Being Latinx in politics means you must push your way into spaces you might not otherwise be welcome in, according to panelists at the Latinx Identities in Politics panel Thursday in the Gore Auditorium.
The panelists were State Representative Angela Romero, retired State Representative Rebecca Chavez-Houck and state senator Luz Escamilla, who is also currently running for Salt Lake City mayor.
All of the panelists said the feeling of being an “other” growing up inspired them to get involved in public service.
“The fact that there are powers that […] made decisions about everything I encountered and they were not a part of my experience as a Latina,” Chavez-Houck said. “If this is supposed to be a representative democracy, the people that are up there making decisions about my life and about the life of my community don’t look like me, they don’t have my experience, they don’t have my perspective.”
They said that seeing large disparities in different communities pushed them to get involved in public service.
“Based on your zip code, we now can tell you if you’re going to graduate from college or not,” Escamilla said. “That’s wrong. We need to change that. And that requires intentional investment.”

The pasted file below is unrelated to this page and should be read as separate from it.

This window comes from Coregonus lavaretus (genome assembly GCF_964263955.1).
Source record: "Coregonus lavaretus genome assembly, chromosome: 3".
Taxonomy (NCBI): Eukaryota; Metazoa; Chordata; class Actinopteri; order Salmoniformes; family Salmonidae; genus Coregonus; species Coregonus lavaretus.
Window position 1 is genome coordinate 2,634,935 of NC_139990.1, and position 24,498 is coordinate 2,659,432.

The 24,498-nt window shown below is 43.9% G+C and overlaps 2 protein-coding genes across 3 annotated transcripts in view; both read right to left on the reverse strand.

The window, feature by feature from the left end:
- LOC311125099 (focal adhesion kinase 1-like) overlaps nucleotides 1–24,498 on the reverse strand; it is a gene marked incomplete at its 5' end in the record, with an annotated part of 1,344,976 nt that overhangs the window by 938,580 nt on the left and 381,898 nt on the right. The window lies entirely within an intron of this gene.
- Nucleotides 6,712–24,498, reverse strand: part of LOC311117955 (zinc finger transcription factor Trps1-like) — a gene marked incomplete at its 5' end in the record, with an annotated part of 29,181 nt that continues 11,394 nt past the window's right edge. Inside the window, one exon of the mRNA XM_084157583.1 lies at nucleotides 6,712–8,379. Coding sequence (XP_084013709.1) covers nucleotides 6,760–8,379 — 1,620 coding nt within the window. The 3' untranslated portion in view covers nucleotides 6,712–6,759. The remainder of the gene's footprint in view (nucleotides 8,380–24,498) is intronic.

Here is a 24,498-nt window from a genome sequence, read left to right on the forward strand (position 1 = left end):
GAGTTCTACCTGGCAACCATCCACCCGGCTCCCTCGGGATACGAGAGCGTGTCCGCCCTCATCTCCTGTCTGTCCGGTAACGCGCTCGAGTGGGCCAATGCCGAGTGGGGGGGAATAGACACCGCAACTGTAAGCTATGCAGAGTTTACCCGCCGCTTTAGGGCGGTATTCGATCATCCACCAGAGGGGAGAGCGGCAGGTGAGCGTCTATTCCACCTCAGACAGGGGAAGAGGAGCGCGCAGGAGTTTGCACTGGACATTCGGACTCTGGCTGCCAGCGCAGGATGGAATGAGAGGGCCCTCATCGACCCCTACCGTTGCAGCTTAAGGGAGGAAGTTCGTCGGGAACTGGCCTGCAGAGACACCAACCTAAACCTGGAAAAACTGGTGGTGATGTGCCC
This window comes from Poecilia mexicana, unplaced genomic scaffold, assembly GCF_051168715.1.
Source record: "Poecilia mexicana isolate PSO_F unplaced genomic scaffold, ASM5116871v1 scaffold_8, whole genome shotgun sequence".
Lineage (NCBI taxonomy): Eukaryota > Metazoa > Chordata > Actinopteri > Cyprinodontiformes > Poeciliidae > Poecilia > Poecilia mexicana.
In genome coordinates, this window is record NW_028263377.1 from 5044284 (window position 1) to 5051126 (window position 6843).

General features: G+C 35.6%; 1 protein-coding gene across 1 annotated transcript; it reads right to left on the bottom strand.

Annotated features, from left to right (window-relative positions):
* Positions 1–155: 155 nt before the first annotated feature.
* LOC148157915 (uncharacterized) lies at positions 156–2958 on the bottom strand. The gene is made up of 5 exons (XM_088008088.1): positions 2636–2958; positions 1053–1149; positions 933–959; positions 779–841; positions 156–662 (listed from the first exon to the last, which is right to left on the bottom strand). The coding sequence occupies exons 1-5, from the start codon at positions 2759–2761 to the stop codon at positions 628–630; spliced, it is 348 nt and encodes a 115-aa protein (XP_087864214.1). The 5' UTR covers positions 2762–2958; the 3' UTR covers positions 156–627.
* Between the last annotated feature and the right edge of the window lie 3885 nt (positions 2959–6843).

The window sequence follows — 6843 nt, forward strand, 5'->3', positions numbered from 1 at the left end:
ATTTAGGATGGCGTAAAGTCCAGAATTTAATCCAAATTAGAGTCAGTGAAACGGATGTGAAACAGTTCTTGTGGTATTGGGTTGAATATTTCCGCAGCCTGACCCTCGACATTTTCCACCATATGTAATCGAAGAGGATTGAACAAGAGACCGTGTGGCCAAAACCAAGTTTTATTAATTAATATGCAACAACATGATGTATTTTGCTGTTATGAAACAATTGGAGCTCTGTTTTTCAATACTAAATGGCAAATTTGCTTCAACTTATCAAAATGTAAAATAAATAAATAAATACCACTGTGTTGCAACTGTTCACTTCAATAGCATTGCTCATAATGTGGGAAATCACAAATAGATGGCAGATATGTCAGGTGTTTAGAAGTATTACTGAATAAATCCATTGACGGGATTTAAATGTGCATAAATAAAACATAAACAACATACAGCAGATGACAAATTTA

The panelists also said that being a minority and a progressive in politics is more than just pushing against the majority.
“We also have to look at how we as ‘progressives’ view each other and the complexities there when you talk about intersectionalities,” Romero said. “When you talk about these issues we can’t just critique what we call the ‘majority’, […] I want us all to look at ourselves and think about how do we participate in the system?”
Olivia Juarez, who attended the event, said what the panelists had to say was inspiring and made her feel seen.
“I myself want to run for office eventually […] and see myself in a lot of their roles,” said Juarez, a Latinx community organizer. “It’s exciting to me to know there are people who do represent my identity who are making decisions about the community.”
Another attendee, Ryan McLaughlin, said it was refreshing to see diversity in Utah politics.
“I never thought we’d get this type of people as leaders based on the rest of the state government we have,” said McLaughlin, a senior economics major.
According to Escamilla, political issues affect everyone, but everyone has the ability to make change.
“If I can leave something with you today, it’s how much you have the opportunity to change the outcomes of so many,” Escamilla said.